In general, the Traffic and Road management objectives are to:

  • Reduce the impact of arterial roads on activity centres and residential neighbourhoods
  • Reduce the barrier effect that arterial routes impose on the city’s urban fabric
  • Increase public transportation priority and performance on the roads
  • Reduce private vehicle dependency going into city centres and popular areas
  • Reduce vehicle speeds in residential areas.
  • Improve safety for all road users

The following are several effective strategies that work in managing traffic flows:

  • Propose the Congestion tool/pricing as a tool for managing congestions in the downtown area. The income can be used for upgrading public transportation. “A Congestion pricing or congestion charge is a system of surcharging users of a transport network in periods of peak demand to reduce traffic congestion. This variable pricing strategy regulates demand, making it possible to manage congestion without increasing supply. Market economics theory, which encompasses the congestion pricing concept, postulates that users will be forced to pay for the negative externalities they create, making them conscious of the costs they impose upon each other when consuming during the peak demand, and more aware of their impact on the environment.”8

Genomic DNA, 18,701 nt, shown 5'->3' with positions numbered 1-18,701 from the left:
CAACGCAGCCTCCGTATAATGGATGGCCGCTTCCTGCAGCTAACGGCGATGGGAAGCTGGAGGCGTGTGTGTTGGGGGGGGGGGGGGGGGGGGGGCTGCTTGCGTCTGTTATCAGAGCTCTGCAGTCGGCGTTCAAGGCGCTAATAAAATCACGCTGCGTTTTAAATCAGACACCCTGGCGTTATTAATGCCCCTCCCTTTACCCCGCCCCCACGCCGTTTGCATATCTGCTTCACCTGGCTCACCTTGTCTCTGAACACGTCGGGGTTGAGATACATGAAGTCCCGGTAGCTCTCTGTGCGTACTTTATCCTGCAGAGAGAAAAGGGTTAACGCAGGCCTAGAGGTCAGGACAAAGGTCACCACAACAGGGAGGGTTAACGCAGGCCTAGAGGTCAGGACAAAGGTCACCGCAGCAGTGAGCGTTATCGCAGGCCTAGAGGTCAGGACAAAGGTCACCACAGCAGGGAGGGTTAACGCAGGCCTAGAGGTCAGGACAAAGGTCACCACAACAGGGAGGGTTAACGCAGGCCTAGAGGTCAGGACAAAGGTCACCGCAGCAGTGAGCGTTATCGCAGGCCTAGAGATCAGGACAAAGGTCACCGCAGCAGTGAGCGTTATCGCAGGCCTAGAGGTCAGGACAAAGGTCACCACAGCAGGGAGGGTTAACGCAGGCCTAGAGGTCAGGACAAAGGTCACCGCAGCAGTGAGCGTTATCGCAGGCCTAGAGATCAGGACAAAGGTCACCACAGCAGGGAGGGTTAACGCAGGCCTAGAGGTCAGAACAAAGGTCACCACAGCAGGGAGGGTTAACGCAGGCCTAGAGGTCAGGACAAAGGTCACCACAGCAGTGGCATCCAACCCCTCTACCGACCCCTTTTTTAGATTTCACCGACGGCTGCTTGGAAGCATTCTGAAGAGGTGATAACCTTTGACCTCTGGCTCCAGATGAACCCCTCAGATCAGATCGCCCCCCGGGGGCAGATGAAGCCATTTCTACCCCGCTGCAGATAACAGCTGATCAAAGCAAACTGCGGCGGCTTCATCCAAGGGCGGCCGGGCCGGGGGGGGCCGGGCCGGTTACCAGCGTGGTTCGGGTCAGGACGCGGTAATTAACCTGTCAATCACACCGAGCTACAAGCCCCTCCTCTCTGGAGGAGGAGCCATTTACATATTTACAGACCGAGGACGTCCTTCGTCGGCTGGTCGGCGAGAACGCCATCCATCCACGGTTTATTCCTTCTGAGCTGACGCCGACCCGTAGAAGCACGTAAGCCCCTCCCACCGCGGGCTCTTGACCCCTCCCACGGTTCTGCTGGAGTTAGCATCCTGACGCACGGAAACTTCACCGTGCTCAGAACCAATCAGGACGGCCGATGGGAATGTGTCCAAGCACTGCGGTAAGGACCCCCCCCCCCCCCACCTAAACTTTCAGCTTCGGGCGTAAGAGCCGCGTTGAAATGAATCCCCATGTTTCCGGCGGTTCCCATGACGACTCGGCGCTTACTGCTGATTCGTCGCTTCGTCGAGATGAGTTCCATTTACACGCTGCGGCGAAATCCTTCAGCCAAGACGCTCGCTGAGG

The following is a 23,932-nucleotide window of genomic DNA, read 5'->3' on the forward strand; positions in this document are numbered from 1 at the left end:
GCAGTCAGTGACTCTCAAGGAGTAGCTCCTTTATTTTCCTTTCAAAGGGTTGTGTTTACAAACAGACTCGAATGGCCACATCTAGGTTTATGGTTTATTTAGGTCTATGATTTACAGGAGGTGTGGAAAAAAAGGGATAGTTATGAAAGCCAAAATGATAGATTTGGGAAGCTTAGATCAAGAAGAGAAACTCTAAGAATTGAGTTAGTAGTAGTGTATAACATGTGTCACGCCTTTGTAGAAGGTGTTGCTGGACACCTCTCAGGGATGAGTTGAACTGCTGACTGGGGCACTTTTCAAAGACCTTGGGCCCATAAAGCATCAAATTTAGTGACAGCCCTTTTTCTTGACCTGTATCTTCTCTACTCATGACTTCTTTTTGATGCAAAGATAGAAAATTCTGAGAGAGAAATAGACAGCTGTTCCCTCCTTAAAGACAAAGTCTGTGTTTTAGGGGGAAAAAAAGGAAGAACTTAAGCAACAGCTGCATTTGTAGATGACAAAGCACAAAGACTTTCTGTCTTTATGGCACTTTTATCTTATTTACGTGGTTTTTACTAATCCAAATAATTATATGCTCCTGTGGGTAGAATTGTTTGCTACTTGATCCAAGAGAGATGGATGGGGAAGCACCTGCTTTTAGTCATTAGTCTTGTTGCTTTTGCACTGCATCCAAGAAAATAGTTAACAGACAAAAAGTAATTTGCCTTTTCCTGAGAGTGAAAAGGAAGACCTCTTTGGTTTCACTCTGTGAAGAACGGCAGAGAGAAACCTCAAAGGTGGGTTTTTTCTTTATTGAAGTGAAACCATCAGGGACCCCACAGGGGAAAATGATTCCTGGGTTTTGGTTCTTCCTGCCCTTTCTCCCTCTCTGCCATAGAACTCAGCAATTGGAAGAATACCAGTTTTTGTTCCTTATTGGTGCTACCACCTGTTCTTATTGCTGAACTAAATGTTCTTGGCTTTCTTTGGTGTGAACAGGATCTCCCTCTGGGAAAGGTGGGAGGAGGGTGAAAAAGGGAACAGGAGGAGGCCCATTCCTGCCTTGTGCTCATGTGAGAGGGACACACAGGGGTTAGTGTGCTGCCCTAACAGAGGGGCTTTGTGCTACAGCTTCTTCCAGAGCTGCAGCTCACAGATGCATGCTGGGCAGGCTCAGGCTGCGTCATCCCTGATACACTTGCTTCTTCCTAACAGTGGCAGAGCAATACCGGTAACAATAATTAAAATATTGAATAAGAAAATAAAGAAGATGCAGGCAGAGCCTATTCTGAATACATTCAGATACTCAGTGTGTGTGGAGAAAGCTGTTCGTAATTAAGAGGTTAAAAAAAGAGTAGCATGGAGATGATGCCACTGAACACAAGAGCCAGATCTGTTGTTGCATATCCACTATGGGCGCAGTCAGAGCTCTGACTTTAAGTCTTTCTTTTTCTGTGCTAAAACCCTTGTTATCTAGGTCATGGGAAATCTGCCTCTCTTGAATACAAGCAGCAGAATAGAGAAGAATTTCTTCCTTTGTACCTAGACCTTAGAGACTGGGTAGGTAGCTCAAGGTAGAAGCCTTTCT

•  The old city of Damascus is a car-free zone 24/7 except for emergency and some commercial loading/unloading in specific hours between (cars being hazardous materials should a fire erupt)
  • Enforce and promote safe driving attitudes on the streets since driving habits play a major role in giving pedestrians a sense of security during travel and within their meeting places.
  • The frequency of public use of the streets will impact the vehicle speed zone. The more pedestrians, cyclists and public transportation vehicles on the streets the slower the traffic will be.

(Photo Credit: Samer Kallas)

  • Promote the health and environmental benefits of walking, cycling and using public transportation. Introduce fun and constructive ideas for the public (i.e. Walking day, Car-free day, Biking Day, Painting pavement day etc.) Introduce incentives that encourage people to consider walking to work or use public transportation.
  • Create an inter-regional partnership of job-housing balancing system that will work on not only on the micro planning level but also on the macro planning level.